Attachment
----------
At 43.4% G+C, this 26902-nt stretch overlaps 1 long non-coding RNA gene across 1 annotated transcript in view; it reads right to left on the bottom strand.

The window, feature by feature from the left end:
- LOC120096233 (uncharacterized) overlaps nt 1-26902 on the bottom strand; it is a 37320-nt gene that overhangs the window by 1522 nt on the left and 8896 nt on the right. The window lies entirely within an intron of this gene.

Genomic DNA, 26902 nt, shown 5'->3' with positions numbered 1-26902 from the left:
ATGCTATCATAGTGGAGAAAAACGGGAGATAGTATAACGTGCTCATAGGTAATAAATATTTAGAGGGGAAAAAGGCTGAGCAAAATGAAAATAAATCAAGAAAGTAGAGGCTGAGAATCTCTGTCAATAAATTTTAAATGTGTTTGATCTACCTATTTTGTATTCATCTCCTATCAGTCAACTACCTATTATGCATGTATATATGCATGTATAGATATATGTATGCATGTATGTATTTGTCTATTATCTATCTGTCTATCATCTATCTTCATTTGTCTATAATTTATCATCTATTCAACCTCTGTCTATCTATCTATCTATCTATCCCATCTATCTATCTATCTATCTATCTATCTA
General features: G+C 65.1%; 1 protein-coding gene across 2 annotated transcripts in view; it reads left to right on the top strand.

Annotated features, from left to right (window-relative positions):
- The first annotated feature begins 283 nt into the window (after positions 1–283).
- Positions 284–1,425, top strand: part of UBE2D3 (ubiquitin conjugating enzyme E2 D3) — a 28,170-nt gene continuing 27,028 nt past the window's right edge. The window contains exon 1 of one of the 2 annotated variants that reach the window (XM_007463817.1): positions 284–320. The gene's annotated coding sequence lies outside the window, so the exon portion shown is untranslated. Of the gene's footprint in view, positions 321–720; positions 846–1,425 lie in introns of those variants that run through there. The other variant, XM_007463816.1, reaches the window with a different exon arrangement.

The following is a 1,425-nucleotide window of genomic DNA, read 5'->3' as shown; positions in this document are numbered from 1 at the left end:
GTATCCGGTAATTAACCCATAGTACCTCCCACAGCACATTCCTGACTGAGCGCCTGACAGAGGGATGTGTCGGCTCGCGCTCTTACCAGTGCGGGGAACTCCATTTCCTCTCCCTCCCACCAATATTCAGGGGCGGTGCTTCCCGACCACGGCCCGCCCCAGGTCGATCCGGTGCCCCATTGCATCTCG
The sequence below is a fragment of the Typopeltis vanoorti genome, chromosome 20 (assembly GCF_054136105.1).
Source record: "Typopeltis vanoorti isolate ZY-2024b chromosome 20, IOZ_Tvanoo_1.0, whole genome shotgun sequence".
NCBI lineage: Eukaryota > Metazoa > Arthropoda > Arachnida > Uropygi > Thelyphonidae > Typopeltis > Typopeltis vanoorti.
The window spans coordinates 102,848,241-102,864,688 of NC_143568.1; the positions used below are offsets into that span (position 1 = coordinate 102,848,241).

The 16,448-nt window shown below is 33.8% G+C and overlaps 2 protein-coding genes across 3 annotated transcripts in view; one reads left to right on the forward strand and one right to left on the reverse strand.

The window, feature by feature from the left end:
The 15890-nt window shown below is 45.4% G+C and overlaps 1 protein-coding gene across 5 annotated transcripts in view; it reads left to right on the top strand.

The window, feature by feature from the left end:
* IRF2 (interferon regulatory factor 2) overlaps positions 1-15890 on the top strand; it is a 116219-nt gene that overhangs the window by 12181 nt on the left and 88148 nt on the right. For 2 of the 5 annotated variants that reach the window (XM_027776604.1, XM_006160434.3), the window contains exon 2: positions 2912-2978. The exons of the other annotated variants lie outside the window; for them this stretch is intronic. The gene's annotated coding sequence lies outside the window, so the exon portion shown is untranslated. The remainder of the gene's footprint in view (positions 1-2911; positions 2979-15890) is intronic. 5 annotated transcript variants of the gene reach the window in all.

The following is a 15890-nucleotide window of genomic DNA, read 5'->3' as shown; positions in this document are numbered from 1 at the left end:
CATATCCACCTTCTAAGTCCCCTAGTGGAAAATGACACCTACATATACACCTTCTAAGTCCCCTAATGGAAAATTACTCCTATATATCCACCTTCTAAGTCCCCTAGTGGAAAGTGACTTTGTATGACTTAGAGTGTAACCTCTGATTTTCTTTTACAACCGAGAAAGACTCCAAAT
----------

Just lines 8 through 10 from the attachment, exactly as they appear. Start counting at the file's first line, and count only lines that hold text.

- The first annotated feature begins 283 nt into the window (after positions 1–283).
- Positions 284–1,425, top strand: part of UBE2D3 (ubiquitin conjugating enzyme E2 D3) — a 28,170-nt gene continuing 27,028 nt past the window's right edge. The window contains exon 1 of one of the 2 annotated variants that reach the window (XM_007463817.1): positions 284–320. The gene's annotated coding sequence lies outside the window, so the exon portion shown is untranslated. Of the gene's footprint in view, positions 321–720; positions 846–1,425 lie in introns of those variants that run through there. The other variant, XM_007463816.1, reaches the window with a different exon arrangement.

The following is a 1,425-nucleotide window of genomic DNA, read 5'->3' as shown; positions in this document are numbered from 1 at the left end: